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Ways to pay your gas and electric bill

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How should you pay your gas and electric bill? Figuring out the most cost-effective and convenient way to pay your bills is a key part of managing your energy. In this guide we talk through the pros and cons of some of the options.

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Switching energy providers

If you're looking for certainty on your energy bills, compare energy deals to see fixed deals that are currently available.

Direct debit (monthly and quarterly)

Direct debit is the most common way to pay energy bills. You authorise your bank to release a fixed sum that covers the cost of your energy usage on same date each month or quarter.


  • It takes the stress out of remembering to make payments, as these are processed automatically.
  • Your supplier bases your energy bill on your predicted use, the unit rates and standing charges on your tariff. If you use less gas or electricity than expected, you build up credit in your account. You can use this to cover future bills which is useful in winter when usage goes up or if energy prices suddenly rise.


  • You need to make sure you’ve enough funds available to make payments.

  • You may underpay each month, meaning you end up owing more that you expected or have budgeted for.
  • You may overpay, meaning more cash than necessary is in the hands of your energy company. This could be cash you’d need to cover other outgoings.
  • It isn't necessarily the cheapest way to pay as the government attempts to end the "prepayment premium".

Prepayment meter

If you have a prepayment meter installed, you have to pay up front for gas and electric via a top-up card, fob or online. You can also make a physical payment at newsagents, mini-markets and the Post Office.


  • You can control exactly what you spend on energy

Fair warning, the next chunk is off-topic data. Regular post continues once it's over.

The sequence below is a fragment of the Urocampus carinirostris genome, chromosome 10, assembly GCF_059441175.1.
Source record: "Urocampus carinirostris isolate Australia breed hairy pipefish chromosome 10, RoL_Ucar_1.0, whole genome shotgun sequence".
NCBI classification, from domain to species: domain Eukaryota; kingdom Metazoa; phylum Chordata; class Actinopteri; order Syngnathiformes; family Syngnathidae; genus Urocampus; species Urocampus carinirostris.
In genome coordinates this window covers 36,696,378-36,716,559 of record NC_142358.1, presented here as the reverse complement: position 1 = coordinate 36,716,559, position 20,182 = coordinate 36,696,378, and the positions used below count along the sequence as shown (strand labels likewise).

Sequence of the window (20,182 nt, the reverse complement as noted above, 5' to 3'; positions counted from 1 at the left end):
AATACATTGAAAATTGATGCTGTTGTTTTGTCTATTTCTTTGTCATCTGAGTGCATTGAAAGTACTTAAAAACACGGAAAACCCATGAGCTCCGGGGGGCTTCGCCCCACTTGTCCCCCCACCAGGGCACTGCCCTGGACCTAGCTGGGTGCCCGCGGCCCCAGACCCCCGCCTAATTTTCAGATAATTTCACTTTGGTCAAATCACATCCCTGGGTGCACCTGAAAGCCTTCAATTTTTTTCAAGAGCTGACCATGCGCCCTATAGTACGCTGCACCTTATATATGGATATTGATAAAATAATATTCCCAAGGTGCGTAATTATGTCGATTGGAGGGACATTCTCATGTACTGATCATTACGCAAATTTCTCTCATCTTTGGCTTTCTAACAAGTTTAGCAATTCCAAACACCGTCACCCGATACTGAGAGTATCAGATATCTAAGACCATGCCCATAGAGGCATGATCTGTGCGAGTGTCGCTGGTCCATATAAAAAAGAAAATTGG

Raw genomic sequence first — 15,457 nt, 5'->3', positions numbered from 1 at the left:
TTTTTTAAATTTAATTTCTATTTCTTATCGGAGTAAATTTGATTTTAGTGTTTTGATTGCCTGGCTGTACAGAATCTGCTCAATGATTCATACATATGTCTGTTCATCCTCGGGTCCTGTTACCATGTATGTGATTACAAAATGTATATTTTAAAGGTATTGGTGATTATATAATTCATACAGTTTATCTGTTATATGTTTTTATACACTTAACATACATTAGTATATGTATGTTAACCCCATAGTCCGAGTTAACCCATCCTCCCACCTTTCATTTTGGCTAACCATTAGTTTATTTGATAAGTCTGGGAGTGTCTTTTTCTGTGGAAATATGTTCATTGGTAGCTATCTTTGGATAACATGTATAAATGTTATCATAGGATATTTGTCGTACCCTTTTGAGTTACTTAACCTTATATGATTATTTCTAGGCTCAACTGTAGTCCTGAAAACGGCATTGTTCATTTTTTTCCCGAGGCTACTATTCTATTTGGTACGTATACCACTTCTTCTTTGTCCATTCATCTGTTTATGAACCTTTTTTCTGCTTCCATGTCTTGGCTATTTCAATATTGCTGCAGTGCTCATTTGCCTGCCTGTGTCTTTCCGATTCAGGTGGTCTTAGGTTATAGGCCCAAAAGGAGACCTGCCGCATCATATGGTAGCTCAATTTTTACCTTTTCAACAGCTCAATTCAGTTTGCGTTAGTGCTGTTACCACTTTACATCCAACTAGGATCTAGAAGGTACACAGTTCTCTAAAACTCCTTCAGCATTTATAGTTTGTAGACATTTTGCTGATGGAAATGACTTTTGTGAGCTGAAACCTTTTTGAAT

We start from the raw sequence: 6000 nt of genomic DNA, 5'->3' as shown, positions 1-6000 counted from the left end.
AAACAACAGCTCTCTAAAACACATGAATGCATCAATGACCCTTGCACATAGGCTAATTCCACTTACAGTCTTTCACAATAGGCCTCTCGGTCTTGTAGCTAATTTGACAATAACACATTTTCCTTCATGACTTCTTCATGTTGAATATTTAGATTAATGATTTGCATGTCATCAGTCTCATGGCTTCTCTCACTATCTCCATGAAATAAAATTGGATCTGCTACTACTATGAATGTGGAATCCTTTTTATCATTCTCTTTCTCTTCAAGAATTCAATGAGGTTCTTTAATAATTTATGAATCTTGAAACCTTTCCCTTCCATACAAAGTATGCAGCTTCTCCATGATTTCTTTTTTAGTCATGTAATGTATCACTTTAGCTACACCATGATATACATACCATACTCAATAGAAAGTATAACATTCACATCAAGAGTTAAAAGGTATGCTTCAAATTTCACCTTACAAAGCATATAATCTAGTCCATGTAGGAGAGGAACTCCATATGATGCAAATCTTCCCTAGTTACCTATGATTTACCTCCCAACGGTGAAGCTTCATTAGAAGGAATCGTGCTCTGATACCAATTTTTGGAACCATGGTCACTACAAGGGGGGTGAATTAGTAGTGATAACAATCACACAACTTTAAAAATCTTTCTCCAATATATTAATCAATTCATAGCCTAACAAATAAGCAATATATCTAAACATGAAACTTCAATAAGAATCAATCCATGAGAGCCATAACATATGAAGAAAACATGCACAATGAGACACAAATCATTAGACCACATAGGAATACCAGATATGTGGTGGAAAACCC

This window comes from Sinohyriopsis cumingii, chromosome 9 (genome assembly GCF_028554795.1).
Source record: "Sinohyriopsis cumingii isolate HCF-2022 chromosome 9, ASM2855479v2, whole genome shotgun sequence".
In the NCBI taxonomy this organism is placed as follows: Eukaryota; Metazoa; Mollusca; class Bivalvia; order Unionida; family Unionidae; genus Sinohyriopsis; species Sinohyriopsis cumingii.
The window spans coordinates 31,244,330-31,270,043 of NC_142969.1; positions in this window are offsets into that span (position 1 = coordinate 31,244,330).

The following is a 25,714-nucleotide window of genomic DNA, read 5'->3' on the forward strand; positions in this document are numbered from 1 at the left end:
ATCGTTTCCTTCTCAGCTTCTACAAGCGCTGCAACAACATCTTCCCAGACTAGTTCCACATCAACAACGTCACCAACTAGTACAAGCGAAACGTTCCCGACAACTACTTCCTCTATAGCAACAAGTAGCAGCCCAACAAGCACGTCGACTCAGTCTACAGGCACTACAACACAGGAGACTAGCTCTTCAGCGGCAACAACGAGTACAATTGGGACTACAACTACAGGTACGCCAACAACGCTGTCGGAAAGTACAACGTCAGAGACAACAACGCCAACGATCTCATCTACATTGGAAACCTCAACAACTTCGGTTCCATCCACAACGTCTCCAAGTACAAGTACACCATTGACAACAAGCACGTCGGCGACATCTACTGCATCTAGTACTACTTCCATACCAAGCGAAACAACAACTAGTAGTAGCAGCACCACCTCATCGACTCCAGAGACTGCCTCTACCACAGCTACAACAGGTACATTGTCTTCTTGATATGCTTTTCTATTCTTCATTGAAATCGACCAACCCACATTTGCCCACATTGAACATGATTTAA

• Plenty of shops offer top-up facilities
  • Prepayment may now be slightly cheaper than Direct Debit as the government attempts to end the "prepayment premium".


  • Unless you top-up online, visiting a shop to top up can be inconvenient if you have mobility issues, or you’re unwell
  • You run the risk of running out of gas or electricity at inconvenient times

Paying upon receipt of bill

With this option, you get a bill at the end of each month or quarter. The bill reflects your actual usage, which is based on meter readings, your typical use, seasonal trends and energy prices.


  • Convenience - you can pay online, by post or in person at the Post Office
  • You may get a discount for speedy payments


  • You must settle your bill before the supplier’s deadline or you could face a late payment charge

  • You need to ensure you have enough money to pay your bill when it’s due, including a buffer just in case the total cost is greater than expected

Paying by cash or cheque

Most suppliers let you pay by cash or cheque. You have to pay by the supplier’s deadline, but you can send a cheque or pay in cash at specific pay points.


  • You know exactly what you're spending.
  • It’s secure and safe, plus the payment leaves your account immediately, helping you to keep on top of your finances


  • It can cost more to pay by cash or cheque than by Direct Debit

  • You need to settle your bill before the supplier’s deadline or you could face a late payment charge

  • You need to ensure you have enough money to pay your bill when it’s due. You should also include a buffer just in case the total cost is more than you expect.

Paying online or through an app

Most utility providers offer apps so you can view your energy usage and check your spending.

Main benefits:

  • You can monitor your energy consumption and costs in real time, making it easier to budget and top up when needed
  • It’s secure, safe and the payment leaves your account immediately, helping you to keep on top of your finances

Main issues:

  • You’re reliant on your app and internet connection running smoothly
  • You must take care not to misplace your phone or run out of battery at a critical time

Using a payment card

A gas or electricity payment card allows you to move some of your money into a pot that’s only used to make energy payments. You can top up at shops with PayPoint or at the Post Office. You can also make payments toward your typically monthly or quarterly bill whenever you like.


  • This is a convenient way to put money aside and make payments toward expected quarterly bills.